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Peter Ford: Why China is welcoming both Israel's Netanyahu and Palestinians' Abbas
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April 29, 2013
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April 24, 2013
Jewish World Review
April 12, 2006
/ 14 Nissan, 5766
Immigration debate, un-spun
The numbers at the immigration marches were remarkably impressive. They
have been, as organizers claim, historic events.
The question is whether they will have historic effects: Will they alter
the course of public policy?
I remain skeptical.
Organizers make the analogy to the civil rights marches. The difference,
however, is that the defenders of segregation had no real moral high ground
on which to stand.
Immigration restrictionists do. While it may not be practical, supporting
the rule of law and opposing giving benefits to those who have violated the
country's immigration laws certainly constitutes a respectable, comfortable
and defensible moral position.
I suspect that the remarkable numbers being amassed across the country will
actually solidify support for securing the borders more than it will
increase empathy for the plight of those who have taken advantage of
America's lax enforcement of its immigration laws.
Some number of those previously disengaged are likely to see these huge
marches as a wakeup call for the need to enforce the border before it is
According to organizers, these marches mark the awakening of the Latino
community as a political force that will have a larger effect on election
If Arizona is an indication, in the short run this too is doubtful.
According to exit polls, Latinos constituted 12 percent of the Arizona
electoral turnout in 2004. According to the Census Bureau, Latinos
constitute about 25 percent of Arizona's population. So, that would
certainly seem to indicate a large potential for the expansion of the
If the Pew Hispanic Center's numbers are to be believed, however, at least
a third of the Latino population in Arizona is illegal and therefore
ineligible to vote. Moreover, a larger percentage of the Latino population
is underage and also ineligible to vote.
The scrubbed numbers suggest that, at least in the short run, there isn't
really that much of an increase in the Latino vote to be had.
For the foreseeable political future, the Latino vote will be pivotal in
Arizona only in a very close election, and only if it breaks overwhelmingly
in one direction.
The latter is also unlikely, particularly among the subset of Latinos who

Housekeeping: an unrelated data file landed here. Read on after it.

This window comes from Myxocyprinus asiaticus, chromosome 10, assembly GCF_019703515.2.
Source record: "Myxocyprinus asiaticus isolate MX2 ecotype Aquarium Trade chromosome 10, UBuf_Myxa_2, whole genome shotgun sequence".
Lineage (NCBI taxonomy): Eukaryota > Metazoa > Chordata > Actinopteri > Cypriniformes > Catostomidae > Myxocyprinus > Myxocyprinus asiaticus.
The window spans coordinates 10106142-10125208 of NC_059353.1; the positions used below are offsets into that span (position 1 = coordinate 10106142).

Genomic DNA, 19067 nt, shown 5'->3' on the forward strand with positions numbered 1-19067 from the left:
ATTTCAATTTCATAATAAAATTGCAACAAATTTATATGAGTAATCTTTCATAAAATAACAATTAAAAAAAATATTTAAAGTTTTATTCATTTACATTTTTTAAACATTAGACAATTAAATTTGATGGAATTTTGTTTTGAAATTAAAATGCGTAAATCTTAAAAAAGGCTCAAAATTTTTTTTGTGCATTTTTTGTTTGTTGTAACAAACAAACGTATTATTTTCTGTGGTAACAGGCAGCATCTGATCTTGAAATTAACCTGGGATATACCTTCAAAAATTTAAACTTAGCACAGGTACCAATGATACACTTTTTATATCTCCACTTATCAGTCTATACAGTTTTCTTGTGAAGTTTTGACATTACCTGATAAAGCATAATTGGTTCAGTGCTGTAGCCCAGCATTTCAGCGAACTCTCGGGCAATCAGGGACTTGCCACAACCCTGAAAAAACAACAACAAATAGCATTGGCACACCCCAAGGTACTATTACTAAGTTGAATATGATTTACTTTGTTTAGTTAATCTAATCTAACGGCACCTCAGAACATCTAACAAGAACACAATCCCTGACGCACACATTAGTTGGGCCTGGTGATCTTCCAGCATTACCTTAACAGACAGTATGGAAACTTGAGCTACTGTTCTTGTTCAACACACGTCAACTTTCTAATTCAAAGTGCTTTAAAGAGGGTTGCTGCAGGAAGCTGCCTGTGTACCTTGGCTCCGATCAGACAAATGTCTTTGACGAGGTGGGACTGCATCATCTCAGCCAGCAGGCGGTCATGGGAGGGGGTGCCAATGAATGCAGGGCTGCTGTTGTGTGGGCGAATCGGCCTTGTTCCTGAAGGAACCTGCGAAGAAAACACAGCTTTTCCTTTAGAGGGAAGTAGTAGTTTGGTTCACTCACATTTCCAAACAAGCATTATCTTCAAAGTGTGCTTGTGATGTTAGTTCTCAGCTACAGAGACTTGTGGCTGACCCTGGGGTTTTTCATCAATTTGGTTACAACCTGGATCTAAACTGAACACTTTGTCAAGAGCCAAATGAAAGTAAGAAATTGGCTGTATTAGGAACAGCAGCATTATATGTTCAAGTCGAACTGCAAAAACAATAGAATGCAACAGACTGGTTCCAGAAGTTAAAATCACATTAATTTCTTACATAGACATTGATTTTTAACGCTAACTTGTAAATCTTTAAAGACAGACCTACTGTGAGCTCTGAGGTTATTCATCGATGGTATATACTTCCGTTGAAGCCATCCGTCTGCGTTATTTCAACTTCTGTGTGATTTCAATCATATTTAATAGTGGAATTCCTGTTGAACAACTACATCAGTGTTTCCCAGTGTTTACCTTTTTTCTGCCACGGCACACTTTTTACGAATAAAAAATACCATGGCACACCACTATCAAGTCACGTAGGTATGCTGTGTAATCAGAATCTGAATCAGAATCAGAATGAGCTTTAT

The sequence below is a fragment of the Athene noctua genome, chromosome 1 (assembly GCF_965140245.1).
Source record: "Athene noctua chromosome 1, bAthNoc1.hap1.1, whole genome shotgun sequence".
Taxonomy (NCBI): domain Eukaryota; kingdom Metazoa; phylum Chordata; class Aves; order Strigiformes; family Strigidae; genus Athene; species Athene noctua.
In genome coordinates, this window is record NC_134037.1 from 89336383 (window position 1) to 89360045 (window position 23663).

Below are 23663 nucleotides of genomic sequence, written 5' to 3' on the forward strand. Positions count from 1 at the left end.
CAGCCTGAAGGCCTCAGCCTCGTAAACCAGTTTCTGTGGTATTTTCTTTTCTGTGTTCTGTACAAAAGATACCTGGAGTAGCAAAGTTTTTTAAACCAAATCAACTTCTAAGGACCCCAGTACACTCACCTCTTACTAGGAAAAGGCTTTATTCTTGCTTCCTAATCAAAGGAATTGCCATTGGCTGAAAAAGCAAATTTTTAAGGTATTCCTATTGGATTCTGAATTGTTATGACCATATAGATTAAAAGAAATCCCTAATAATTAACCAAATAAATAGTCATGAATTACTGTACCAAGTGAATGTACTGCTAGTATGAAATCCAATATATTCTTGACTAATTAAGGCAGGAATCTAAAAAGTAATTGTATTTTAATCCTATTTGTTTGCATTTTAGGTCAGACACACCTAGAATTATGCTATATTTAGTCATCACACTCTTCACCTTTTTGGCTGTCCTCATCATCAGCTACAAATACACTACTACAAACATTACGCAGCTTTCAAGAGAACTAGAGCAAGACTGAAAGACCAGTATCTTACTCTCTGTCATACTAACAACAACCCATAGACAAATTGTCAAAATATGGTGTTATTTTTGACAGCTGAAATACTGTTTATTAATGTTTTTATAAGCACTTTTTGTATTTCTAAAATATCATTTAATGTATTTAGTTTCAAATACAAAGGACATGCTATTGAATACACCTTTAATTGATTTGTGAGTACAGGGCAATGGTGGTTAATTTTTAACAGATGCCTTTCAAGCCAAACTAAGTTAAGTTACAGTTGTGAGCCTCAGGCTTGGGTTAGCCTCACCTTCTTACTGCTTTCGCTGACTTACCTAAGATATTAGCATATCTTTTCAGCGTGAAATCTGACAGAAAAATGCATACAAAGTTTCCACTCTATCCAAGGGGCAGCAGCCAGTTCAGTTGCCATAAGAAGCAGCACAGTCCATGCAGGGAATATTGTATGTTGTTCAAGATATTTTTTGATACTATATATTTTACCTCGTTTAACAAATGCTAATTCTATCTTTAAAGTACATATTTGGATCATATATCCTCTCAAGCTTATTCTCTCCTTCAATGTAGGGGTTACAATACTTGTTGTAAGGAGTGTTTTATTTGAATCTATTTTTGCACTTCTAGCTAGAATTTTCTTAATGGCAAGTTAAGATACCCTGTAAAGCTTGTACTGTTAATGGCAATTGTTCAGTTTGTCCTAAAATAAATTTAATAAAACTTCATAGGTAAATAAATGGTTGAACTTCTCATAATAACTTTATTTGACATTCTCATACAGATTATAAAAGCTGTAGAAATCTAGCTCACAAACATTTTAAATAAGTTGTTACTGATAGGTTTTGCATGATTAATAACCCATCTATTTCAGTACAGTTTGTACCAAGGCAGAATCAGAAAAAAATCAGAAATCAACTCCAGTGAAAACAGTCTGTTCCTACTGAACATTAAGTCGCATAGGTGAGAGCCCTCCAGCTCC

vote, and even on immigration issues. According to one exit poll, 47
percent of them voted in favor of Proposition 200, which restricted state
benefits to illegal immigrants and required proof of citizenship to
register to vote.
Immigration restrictionists are concentrating on the wrong thing in their
opposition to some sort of legal status for current illegal immigrants.
There are simply too many poignant stories of lives productively settled
here and family breakups that deportation would cause.
Moreover, the United States has been complicit in its failure to make any
serious attempt to enforce its immigration laws, particularly in the
Yes, current illegal immigrants broke the law. But sometimes the law has to
bend to reflect reality. Hernando de Soto has a chapter in his seminal
book, The Mystery of Capital, that traces the settlement of the western
United States as a series of legal adjustments to the extra-legal
settlements that had already been established.
Instead the focus should be on reducing the pace of future immigration
among the relatively uneducated and unskilled.
That is the real problem with the McCain-Kennedy proposal, and the
compromise that the Senate was prepared to pass.
Currently, it is estimated that approximately 400,000 unskilled workers
enter the country illegally each year. McCain-Kennedy simply makes that
entire number legal, through a guest worker program.
There is no real economic evidence that the American economy needs that
kind of a consistent increase in unskilled labor. In fact, the real wages
of native workers without a high school education are declining and those
of native workers with just a high school education are stagnant,
suggesting there is already an oversupply.
Practical and sensible immigration reform would give legal status to those
already here but try to slow the pace of future unskilled immigration.
There is also elevated unemployment among entry-level native workers.
That's what makes the rhetoric of immigration liberals that immigrants only
take jobs Americans won't do troubling.
That suggests that there are some jobs that are beneath Americans, that
Americans in fact should not be expected to do.
That, in turn, suggests a caste system of sorts for the country, which has
always been an American anathema. It also indicates the development of a
welfare state entitlement attitude among native workers, which leads to the
sort of sluggish economic performance that currently characterizes Western
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